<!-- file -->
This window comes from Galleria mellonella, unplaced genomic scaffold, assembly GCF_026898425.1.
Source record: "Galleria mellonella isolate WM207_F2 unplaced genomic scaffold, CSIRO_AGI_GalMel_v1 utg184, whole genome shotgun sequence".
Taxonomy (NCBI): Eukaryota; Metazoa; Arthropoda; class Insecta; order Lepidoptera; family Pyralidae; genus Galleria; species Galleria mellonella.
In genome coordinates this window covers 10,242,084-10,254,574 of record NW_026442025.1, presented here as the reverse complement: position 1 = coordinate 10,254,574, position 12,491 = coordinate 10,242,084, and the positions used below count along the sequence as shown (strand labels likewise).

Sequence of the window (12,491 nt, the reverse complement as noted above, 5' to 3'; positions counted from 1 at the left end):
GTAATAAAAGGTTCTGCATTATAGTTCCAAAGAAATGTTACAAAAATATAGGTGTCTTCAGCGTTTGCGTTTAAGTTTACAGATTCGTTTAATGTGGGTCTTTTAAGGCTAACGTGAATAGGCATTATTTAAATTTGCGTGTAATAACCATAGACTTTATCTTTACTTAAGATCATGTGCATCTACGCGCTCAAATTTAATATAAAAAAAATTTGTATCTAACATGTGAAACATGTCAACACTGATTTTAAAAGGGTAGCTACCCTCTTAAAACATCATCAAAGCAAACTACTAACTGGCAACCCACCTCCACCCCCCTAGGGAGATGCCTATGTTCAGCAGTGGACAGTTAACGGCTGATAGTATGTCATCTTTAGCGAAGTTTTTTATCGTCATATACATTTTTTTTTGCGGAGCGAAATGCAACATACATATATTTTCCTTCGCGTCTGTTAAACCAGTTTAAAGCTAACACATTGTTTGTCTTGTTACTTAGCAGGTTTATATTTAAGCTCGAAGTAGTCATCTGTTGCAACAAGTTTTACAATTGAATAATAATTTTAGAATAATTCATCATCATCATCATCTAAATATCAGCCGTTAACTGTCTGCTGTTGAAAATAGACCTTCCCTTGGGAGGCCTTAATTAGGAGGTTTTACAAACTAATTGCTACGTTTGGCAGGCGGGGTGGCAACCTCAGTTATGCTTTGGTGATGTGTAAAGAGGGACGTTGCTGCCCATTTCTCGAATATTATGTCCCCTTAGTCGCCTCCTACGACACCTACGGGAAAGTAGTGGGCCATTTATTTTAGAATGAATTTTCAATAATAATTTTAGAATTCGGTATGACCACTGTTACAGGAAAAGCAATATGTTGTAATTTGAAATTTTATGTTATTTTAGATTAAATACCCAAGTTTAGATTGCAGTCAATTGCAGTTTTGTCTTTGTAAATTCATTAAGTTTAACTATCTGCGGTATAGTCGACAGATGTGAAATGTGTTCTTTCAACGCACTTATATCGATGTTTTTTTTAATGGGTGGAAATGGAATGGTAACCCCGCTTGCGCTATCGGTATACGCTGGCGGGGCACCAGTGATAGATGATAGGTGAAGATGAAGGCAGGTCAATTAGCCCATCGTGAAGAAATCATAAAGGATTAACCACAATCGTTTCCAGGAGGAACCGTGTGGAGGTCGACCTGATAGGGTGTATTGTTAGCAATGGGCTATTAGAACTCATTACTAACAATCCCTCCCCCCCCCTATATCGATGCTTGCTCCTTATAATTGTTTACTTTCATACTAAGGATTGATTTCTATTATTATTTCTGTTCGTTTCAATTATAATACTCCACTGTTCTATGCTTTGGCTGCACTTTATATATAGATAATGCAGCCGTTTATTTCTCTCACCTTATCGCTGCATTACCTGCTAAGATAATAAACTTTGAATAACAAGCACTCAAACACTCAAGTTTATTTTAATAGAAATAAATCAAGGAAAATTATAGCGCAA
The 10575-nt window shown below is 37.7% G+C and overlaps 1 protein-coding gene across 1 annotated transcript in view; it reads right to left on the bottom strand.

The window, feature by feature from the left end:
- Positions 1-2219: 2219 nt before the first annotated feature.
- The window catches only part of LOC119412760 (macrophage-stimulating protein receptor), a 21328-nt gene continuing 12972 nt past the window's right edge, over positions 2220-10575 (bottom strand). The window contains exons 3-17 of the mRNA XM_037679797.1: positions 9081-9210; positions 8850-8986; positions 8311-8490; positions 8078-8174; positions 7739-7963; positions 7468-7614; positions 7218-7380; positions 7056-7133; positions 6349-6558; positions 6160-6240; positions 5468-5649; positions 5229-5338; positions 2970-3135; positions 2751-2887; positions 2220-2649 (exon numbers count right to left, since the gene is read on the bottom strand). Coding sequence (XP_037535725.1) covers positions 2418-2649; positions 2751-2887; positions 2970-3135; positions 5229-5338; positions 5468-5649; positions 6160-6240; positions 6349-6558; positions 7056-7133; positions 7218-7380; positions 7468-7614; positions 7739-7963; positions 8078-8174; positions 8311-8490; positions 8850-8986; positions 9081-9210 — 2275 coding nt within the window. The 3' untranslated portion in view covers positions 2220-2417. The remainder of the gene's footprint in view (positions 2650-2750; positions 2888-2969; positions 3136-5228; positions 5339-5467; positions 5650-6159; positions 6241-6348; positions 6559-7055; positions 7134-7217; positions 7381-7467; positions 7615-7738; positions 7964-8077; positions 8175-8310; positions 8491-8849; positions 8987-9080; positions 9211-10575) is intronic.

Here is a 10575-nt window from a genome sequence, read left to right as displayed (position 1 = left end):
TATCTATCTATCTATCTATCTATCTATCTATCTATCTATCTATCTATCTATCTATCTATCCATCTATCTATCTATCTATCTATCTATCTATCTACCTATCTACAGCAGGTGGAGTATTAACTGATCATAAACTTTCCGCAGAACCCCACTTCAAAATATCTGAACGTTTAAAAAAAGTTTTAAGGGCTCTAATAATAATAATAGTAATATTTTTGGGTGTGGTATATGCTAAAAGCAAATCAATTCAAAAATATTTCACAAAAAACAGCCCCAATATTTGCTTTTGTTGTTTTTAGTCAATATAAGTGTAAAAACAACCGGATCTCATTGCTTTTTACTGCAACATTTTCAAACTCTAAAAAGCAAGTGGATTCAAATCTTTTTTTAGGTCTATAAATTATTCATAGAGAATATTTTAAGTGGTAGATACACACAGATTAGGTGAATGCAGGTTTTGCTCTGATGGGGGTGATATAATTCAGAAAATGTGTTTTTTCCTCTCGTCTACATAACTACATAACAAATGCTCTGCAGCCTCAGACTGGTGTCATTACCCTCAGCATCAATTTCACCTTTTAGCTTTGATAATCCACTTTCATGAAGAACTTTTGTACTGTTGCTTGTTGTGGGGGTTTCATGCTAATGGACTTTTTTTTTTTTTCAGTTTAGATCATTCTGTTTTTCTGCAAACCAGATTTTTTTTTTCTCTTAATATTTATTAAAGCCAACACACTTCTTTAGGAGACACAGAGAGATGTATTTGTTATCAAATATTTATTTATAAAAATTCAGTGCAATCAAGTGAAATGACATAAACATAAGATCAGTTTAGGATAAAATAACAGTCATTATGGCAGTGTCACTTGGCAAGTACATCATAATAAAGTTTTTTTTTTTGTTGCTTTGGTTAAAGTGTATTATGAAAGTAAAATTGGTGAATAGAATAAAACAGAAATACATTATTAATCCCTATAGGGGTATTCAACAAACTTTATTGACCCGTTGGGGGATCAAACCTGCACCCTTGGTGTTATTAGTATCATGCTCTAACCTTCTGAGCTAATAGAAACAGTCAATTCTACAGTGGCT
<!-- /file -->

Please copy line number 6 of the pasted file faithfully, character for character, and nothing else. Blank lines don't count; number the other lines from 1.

GTAATAAAAGGTTCTGCATTATAGTTCCAAAGAAATGTTACAAAAATATAGGTGTCTTCAGCGTTTGCGTTTAAGTTTACAGATTCGTTTAATGTGGGTCTTTTAAGGCTAACGTGAATAGGCATTATTTAAATTTGCGTGTAATAACCATAGACTTTATCTTTACTTAAGATCATGTGCATCTACGCGCTCAAATTTAATATAAAAAAAATTTGTATCTAACATGTGAAACATGTCAACACTGATTTTAAAAGGGTAGCTACCCTCTTAAAACATCATCAAAGCAAACTACTAACTGGCAACCCACCTCCACCCCCCTAGGGAGATGCCTATGTTCAGCAGTGGACAGTTAACGGCTGATAGTATGTCATCTTTAGCGAAGTTTTTTATCGTCATATACATTTTTTTTTGCGGAGCGAAATGCAACATACATATATTTTCCTTCGCGTCTGTTAAACCAGTTTAAAGCTAACACATTGTTTGTCTTGTTACTTAGCAGGTTTATATTTAAGCTCGAAGTAGTCATCTGTTGCAACAAGTTTTACAATTGAATAATAATTTTAGAATAATTCATCATCATCATCATCTAAATATCAGCCGTTAACTGTCTGCTGTTGAAAATAGACCTTCCCTTGGGAGGCCTTAATTAGGAGGTTTTACAAACTAATTGCTACGTTTGGCAGGCGGGGTGGCAACCTCAGTTATGCTTTGGTGATGTGTAAAGAGGGACGTTGCTGCCCATTTCTCGAATATTATGTCCCCTTAGTCGCCTCCTACGACACCTACGGGAAAGTAGTGGGCCATTTATTTTAGAATGAATTTTCAATAATAATTTTAGAATTCGGTATGACCACTGTTACAGGAAAAGCAATATGTTGTAATTTGAAATTTTATGTTATTTTAGATTAAATACCCAAGTTTAGATTGCAGTCAATTGCAGTTTTGTCTTTGTAAATTCATTAAGTTTAACTATCTGCGGTATAGTCGACAGATGTGAAATGTGTTCTTTCAACGCACTTATATCGATGTTTTTTTTAATGGGTGGAAATGGAATGGTAACCCCGCTTGCGCTATCGGTATACGCTGGCGGGGCACCAGTGATAGATGATAGGTGAAGATGAAGGCAGGTCAATTAGCCCATCGTGAAGAAATCATAAAGGATTAACCACAATCGTTTCCAGGAGGAACCGTGTGGAGGTCGACCTGATAGGGTGTATTGTTAGCAATGGGCTATTAGAACTCATTACTAACAATCCCTCCCCCCCCCTATATCGATGCTTGCTCCTTATAATTGTTTACTTTCATACTAAGGATTGATTTCTATTATTATTTCTGTTCGTTTCAATTATAATACTCCACTGTTCTATGCTTTGGCTGCACTTTATATATAGATAATGCAGCCGTTTATTTCTCTCACCTTATCGCTGCATTACCTGCTAAGATAATAAACTTTGAATAACAAGCACTCAAACACTCAAGTTTATTTTAATAGAAATAAATCAAGGAAAATTATAGCGCAA